The tolls were reduced for all vehicles back in April 2012, with car tolls dropping from £3 to £1.50 per crossing.
Since then traffic across the bridge has risen by an average of 29%, with car and truck usage rising by 31.1% and 33.6% respectively.
Sean Chaytor, chairman of the Humber Bridge board, said: “Having low tolls has had a significant impact on both the region and on individual users.
“More and more businesses now operate on both sides of the estuary and more workers than ever are commuting across the water to work.
“The north and south banks of the Humber have never been more connected – and we remain committed to ensuring this trend continues.”
He added: “With affordable tolls and reduced journey times, the proposition of living on one side of the estuary and working on the other has never been stronger – meaning people looking for work now have a far greater choice and companies looking to recruit have a far greater pool of talent to draw from.”
Chairman of the Hull & Humber Chamber of Commerce’s shipping and transport committee, Graham Cross, told BQ: “The Humber economy is at a pivotal point in its development with the oil and gas, ports and food processing industries continuing to contribute significantly to the region.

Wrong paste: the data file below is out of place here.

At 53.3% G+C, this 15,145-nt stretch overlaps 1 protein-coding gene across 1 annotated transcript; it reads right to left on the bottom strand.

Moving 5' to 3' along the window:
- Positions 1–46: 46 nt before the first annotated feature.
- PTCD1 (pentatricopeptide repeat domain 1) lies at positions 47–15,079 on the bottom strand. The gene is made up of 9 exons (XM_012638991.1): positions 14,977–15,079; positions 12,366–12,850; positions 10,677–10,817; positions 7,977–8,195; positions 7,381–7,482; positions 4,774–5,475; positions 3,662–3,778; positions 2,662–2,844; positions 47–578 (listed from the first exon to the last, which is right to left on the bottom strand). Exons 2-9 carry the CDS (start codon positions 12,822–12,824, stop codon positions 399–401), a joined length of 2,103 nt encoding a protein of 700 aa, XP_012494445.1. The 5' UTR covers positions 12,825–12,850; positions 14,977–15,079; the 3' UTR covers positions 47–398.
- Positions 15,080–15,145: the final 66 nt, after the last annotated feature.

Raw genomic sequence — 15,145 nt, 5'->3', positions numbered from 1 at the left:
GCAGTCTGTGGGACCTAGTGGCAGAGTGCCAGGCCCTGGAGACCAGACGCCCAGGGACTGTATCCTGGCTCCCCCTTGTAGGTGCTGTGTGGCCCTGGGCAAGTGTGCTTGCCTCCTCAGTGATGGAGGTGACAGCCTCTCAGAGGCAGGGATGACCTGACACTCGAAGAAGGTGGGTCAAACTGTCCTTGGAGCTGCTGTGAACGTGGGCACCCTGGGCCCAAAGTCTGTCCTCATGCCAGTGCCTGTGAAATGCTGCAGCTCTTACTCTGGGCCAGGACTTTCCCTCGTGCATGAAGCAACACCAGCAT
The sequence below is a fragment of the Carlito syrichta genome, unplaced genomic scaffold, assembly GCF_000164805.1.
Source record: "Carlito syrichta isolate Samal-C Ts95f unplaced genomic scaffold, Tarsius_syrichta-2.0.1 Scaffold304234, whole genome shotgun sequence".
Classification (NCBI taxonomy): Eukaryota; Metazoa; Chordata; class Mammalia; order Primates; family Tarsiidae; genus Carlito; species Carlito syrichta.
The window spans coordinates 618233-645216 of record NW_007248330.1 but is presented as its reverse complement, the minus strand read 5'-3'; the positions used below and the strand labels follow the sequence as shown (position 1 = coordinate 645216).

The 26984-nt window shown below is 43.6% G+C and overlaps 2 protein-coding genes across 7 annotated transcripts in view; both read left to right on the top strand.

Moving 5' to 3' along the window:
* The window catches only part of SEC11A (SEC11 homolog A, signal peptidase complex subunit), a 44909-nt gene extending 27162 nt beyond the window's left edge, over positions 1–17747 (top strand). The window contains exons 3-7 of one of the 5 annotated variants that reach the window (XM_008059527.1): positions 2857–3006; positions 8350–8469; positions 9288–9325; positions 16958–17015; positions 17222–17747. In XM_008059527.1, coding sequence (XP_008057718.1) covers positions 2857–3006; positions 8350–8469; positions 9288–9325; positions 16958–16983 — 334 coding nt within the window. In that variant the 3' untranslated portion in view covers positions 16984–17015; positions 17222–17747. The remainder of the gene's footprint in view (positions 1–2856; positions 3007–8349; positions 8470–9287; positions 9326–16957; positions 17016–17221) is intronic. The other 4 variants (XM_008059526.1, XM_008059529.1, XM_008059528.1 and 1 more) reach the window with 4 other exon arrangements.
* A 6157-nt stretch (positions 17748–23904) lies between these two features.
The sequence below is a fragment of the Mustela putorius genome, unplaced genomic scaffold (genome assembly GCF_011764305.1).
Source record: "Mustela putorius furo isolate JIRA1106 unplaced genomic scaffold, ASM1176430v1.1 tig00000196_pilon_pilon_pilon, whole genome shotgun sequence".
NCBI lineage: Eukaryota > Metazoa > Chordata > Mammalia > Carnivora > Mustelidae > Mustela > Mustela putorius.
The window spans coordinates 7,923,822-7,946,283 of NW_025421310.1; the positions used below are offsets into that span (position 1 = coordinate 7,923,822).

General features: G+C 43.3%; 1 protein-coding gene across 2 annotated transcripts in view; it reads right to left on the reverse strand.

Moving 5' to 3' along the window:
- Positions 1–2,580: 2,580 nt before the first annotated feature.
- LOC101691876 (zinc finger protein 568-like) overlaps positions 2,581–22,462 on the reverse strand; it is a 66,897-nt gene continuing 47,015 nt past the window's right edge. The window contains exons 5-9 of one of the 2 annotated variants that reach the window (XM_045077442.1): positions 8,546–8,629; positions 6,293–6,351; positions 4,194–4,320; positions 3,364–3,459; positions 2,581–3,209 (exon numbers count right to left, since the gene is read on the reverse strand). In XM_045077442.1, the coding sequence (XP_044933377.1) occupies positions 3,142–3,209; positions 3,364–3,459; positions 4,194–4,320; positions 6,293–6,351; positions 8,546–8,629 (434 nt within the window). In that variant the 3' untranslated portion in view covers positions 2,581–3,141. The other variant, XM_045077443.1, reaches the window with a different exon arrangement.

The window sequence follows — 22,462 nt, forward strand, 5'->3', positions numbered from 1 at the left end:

“Investment from Siemens’ on the north bank, Dong Energy and Able Marine on the south bank along with other investments, also endorse the significance of this regions contribution to the UK’s energy requirements.
“The Humber Bridge is the vital link that draws both banks of the river together and the continued commitment to low tolls will ensure that the crossing of the river is not a barrier to the regions development.”
Toll charges remain the board’s sole source of income, with every penny spent on running costs, maintenance, and servicing the debt.